Caution of Justice must be adjust to economic dynamism
Author: Aline Pinheiro
Source: Legal Consultant, 06/10/2007
It is a fact that Judiciary and Economics have a different time. While justice is naturally slower, as everything has to be well analyzed so that injustices are not committed, the economy is dynamic. Just spend a few hours on a stock exchange to see how everything changes in seconds. The challenge, for economists and members of the legal community, is to integrate the two areas, since one influences the other.
This need for payment was the subject of the second seminar of the debate cycle promoted by the Brazilian Institute of Ethics in Competition (Etco), in São Paulo, on Thursday (4/10). The purpose of the event was to analyze the influence of judicial decisions in the Economy and economic decisions in Justice.
"There is almost a rivalry between magistrates and economists," acknowledged Minister César Asfor Rocha, of the Superior Court of Justice. He admits that legal certainty and speed are two conflicting principles. The more protection the citizen is given, the longer the trial takes in the Judiciary.
This clash between the dynamism of the Economy and the caution of the Judiciary is evident when analyzing the balance of judgments in the Administrative Council for Economic Defense (Cade). From 2000 until September 2007, Cade condemned or restricted practices in the market in 269 processes of the total that arrived there. Each year, more than a hundred cases involving Cade reach the Judiciary. These data show how important the two tried to integrate, as the defense of competition almost invariably ends in court.
Elizabeth Farina, Cade's president, presented cases in which the delay of Justice prevents the effective application of what Cade decided. For example, in the case of the flat steel cartel. Cade condemned the cartel in 1999. To date, the conviction has not been applied because the issue is being discussed in court. Another more striking example of time shocks is the rebar cartel. The administrative judgment was suspended for six years due to court injunctions. In 2005, it was finally concluded, but until now it is awaiting a judicial resolution for the administrative conviction to be applied.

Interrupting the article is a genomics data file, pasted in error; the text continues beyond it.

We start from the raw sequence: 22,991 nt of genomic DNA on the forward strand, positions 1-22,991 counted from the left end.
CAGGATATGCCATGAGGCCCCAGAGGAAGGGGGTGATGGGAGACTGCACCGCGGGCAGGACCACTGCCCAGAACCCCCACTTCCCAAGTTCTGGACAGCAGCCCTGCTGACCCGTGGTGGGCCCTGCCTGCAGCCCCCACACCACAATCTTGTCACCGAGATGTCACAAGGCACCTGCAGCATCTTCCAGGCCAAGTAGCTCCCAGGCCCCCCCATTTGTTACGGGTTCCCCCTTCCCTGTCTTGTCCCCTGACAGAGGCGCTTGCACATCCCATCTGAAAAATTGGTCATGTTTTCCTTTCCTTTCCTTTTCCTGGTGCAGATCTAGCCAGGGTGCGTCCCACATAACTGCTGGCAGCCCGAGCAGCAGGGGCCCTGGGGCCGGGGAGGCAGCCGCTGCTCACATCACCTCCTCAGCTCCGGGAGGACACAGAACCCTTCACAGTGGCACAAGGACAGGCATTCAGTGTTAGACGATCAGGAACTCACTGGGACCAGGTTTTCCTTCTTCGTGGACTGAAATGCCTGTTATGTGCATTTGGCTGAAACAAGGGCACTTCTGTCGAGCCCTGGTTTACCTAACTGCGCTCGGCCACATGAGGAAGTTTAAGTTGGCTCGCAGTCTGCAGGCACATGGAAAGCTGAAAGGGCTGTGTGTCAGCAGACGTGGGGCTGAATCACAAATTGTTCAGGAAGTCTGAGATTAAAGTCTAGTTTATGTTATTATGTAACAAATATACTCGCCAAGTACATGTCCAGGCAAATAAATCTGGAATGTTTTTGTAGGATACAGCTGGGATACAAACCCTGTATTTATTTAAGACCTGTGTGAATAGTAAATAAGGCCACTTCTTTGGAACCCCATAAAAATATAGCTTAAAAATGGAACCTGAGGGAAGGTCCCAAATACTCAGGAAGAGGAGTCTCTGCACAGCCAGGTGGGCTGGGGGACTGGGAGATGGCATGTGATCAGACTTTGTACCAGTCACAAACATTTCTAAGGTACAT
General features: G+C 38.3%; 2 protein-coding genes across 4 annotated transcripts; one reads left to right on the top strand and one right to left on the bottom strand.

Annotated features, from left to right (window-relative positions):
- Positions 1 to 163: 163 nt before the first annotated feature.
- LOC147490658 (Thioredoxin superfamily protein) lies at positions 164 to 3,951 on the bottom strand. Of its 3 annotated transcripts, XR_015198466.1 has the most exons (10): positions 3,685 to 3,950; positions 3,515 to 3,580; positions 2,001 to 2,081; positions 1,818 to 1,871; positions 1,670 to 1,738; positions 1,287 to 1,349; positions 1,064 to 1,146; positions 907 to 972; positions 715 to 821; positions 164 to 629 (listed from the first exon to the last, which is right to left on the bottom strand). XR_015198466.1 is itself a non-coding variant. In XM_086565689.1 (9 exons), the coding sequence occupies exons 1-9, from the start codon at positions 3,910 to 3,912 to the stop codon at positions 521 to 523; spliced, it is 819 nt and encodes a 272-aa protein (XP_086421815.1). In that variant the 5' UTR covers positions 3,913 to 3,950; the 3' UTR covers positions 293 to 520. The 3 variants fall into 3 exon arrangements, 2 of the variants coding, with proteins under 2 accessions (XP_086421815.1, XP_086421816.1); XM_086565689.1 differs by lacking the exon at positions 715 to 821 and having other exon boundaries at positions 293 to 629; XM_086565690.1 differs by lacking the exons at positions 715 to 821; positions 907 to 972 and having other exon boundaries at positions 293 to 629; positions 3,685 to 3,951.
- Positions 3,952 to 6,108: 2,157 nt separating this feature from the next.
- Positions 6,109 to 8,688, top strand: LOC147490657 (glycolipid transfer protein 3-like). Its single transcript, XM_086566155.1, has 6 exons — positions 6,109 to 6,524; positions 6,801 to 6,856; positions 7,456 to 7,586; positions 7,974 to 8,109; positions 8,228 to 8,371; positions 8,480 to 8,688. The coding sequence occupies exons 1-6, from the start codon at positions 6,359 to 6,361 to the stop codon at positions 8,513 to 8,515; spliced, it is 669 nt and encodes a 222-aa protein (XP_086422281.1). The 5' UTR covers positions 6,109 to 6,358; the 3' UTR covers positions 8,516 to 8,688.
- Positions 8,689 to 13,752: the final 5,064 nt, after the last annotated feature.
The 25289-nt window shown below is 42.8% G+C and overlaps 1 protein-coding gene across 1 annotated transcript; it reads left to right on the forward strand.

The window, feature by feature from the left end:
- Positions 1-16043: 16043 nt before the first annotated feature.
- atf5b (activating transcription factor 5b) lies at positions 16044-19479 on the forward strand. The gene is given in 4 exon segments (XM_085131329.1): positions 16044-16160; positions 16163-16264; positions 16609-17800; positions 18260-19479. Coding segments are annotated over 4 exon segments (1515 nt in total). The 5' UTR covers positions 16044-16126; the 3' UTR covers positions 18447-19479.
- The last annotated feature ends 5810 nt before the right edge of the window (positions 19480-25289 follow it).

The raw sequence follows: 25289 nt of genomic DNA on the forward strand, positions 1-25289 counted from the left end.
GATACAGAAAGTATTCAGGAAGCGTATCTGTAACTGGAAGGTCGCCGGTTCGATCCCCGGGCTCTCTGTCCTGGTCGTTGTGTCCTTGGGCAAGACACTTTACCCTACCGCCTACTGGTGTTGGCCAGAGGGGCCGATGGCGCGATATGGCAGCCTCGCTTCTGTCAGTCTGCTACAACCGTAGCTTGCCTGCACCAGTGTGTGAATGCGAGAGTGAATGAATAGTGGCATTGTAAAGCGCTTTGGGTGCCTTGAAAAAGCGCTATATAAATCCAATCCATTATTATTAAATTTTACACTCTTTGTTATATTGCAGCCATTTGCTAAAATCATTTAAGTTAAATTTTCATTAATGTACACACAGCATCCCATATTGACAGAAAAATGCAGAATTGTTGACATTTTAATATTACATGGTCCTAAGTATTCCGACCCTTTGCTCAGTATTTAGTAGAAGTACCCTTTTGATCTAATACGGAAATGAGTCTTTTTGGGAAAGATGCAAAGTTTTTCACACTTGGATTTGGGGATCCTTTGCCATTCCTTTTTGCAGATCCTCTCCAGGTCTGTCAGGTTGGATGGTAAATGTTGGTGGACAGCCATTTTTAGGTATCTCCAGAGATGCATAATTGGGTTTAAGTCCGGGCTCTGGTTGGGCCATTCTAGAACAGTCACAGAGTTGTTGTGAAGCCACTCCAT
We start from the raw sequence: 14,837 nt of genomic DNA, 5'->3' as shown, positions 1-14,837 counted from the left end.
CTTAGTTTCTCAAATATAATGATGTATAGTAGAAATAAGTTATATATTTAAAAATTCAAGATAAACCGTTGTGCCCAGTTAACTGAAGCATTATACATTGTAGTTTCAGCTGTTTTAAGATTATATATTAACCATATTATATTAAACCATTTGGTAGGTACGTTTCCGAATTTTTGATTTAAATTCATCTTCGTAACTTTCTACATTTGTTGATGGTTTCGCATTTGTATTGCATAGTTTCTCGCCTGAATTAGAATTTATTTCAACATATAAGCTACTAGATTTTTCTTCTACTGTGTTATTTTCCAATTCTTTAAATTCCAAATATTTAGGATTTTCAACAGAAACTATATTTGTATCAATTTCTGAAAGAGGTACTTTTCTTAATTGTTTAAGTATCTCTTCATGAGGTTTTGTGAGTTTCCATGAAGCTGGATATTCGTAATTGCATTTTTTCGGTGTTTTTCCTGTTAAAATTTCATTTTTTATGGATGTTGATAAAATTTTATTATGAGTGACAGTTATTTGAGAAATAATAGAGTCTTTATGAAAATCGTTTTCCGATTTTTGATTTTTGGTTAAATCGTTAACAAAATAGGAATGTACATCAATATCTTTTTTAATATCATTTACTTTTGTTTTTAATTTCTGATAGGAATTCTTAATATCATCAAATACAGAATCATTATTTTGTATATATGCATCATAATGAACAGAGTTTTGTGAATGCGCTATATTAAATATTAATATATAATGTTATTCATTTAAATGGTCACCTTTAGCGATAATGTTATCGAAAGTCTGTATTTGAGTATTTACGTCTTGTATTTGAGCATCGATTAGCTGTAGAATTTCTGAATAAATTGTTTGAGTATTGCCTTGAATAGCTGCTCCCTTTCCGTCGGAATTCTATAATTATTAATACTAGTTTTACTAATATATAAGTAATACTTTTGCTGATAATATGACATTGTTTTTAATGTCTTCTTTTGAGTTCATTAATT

For Elizabeth, this judicial delay combined with the fact that operations in Brazil are analyzed a posteriori - for example, a merger is only analyzed after it occurs - encourages companies to seek the Judiciary. Thus, while the Justice does not decide, they can continue with the practices, often harmful to the market. When, in fact, the conviction arises, which may be a fine or an obligation to do and not to do, it may have ceased to make sense due to the dynamics of the Economy. Sometimes, Elizabeth warns, the damage to the community is irreversible.
Protection of the weak
For the economist and former Minister of Finance Maílson da Nóbrega, there is another characteristic of Brazilian Justice that causes harmful effects on the country's economy. "We are heirs to the tradition that the state has to protect the underprivileged." For Nóbrega, it is a Brazilian custom to disrespect contracts and, in its eagerness to protect the weakest, the Judiciary is part of that custom. “The role of the judiciary should be to enforce contracts and protect property rights.”
For the economist, the anti-creditor view that he sees in the Brazilian Justice scares investments. This reduces legal certainty and, consequently, financing, he says. “Rio Grande do Sul is the state that has the least credit because there is alternative justice. For this Justice, the debtor always has the right. ”
Minister Asfor Rocha justifies that the Judiciary has to consider other legal principles when analyzing contracts, and not just the Economy. The clash between the two areas, then, is evident. And in its integration, there is one way out for the country's development.
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